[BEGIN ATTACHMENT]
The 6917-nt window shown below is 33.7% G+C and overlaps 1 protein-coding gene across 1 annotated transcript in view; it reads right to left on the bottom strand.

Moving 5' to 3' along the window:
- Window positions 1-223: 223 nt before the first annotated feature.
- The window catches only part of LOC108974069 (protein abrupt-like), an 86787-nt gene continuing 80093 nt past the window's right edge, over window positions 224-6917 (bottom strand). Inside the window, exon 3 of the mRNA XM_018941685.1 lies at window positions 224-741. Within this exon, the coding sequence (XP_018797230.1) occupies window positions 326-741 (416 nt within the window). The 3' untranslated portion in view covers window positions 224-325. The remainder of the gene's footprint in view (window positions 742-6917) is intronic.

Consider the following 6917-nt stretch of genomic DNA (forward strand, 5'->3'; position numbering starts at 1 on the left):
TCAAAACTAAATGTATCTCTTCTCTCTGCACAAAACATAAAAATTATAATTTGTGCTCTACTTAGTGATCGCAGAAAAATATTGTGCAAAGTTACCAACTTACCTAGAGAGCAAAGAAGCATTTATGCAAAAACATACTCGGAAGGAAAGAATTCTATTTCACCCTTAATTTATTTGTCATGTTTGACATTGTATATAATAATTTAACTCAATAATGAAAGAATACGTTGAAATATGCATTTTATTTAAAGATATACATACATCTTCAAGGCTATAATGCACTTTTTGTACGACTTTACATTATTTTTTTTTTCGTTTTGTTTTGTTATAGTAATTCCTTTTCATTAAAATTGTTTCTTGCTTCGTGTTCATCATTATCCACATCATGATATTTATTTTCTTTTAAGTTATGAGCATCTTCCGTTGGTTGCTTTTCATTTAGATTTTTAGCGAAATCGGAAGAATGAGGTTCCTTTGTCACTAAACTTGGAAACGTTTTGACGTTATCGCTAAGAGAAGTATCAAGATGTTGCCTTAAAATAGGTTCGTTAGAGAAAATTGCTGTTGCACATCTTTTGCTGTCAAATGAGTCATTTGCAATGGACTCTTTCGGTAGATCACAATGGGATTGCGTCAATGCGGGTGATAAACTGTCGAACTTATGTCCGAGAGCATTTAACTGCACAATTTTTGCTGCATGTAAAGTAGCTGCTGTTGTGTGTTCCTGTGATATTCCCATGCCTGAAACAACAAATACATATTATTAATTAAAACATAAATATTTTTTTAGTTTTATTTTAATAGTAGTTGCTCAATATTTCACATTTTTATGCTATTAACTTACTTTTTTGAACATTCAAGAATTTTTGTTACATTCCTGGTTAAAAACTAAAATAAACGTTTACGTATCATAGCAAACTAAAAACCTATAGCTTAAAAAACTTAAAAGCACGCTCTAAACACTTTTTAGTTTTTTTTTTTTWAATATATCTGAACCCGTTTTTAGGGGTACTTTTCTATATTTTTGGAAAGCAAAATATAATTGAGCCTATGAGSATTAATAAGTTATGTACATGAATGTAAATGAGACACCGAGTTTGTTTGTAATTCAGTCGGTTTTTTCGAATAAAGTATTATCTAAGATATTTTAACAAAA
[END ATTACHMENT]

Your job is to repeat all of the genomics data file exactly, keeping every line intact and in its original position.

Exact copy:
The 6917-nt window shown below is 33.7% G+C and overlaps 1 protein-coding gene across 1 annotated transcript in view; it reads right to left on the bottom strand.

Moving 5' to 3' along the window:
- Window positions 1-223: 223 nt before the first annotated feature.
- The window catches only part of LOC108974069 (protein abrupt-like), an 86787-nt gene continuing 80093 nt past the window's right edge, over window positions 224-6917 (bottom strand). Inside the window, exon 3 of the mRNA XM_018941685.1 lies at window positions 224-741. Within this exon, the coding sequence (XP_018797230.1) occupies window positions 326-741 (416 nt within the window). The 3' untranslated portion in view covers window positions 224-325. The remainder of the gene's footprint in view (window positions 742-6917) is intronic.

Consider the following 6917-nt stretch of genomic DNA (forward strand, 5'->3'; position numbering starts at 1 on the left):
TCAAAACTAAATGTATCTCTTCTCTCTGCACAAAACATAAAAATTATAATTTGTGCTCTACTTAGTGATCGCAGAAAAATATTGTGCAAAGTTACCAACTTACCTAGAGAGCAAAGAAGCATTTATGCAAAAACATACTCGGAAGGAAAGAATTCTATTTCACCCTTAATTTATTTGTCATGTTTGACATTGTATATAATAATTTAACTCAATAATGAAAGAATACGTTGAAATATGCATTTTATTTAAAGATATACATACATCTTCAAGGCTATAATGCACTTTTTGTACGACTTTACATTATTTTTTTTTTCGTTTTGTTTTGTTATAGTAATTCCTTTTCATTAAAATTGTTTCTTGCTTCGTGTTCATCATTATCCACATCATGATATTTATTTTCTTTTAAGTTATGAGCATCTTCCGTTGGTTGCTTTTCATTTAGATTTTTAGCGAAATCGGAAGAATGAGGTTCCTTTGTCACTAAACTTGGAAACGTTTTGACGTTATCGCTAAGAGAAGTATCAAGATGTTGCCTTAAAATAGGTTCGTTAGAGAAAATTGCTGTTGCACATCTTTTGCTGTCAAATGAGTCATTTGCAATGGACTCTTTCGGTAGATCACAATGGGATTGCGTCAATGCGGGTGATAAACTGTCGAACTTATGTCCGAGAGCATTTAACTGCACAATTTTTGCTGCATGTAAAGTAGCTGCTGTTGTGTGTTCCTGTGATATTCCCATGCCTGAAACAACAAATACATATTATTAATTAAAACATAAATATTTTTTTAGTTTTATTTTAATAGTAGTTGCTCAATATTTCACATTTTTATGCTATTAACTTACTTTTTTGAACATTCAAGAATTTTTGTTACATTCCTGGTTAAAAACTAAAATAAACGTTTACGTATCATAGCAAACTAAAAACCTATAGCTTAAAAAACTTAAAAGCACGCTCTAAACACTTTTTAGTTTTTTTTTTTTWAATATATCTGAACCCGTTTTTAGGGGTACTTTTCTATATTTTTGGAAAGCAAAATATAATTGAGCCTATGAGSATTAATAAGTTATGTACATGAATGTAAATGAGACACCGAGTTTGTTTGTAATTCAGTCGGTTTTTTCGAATAAAGTATTATCTAAGATATTTTAACAAAA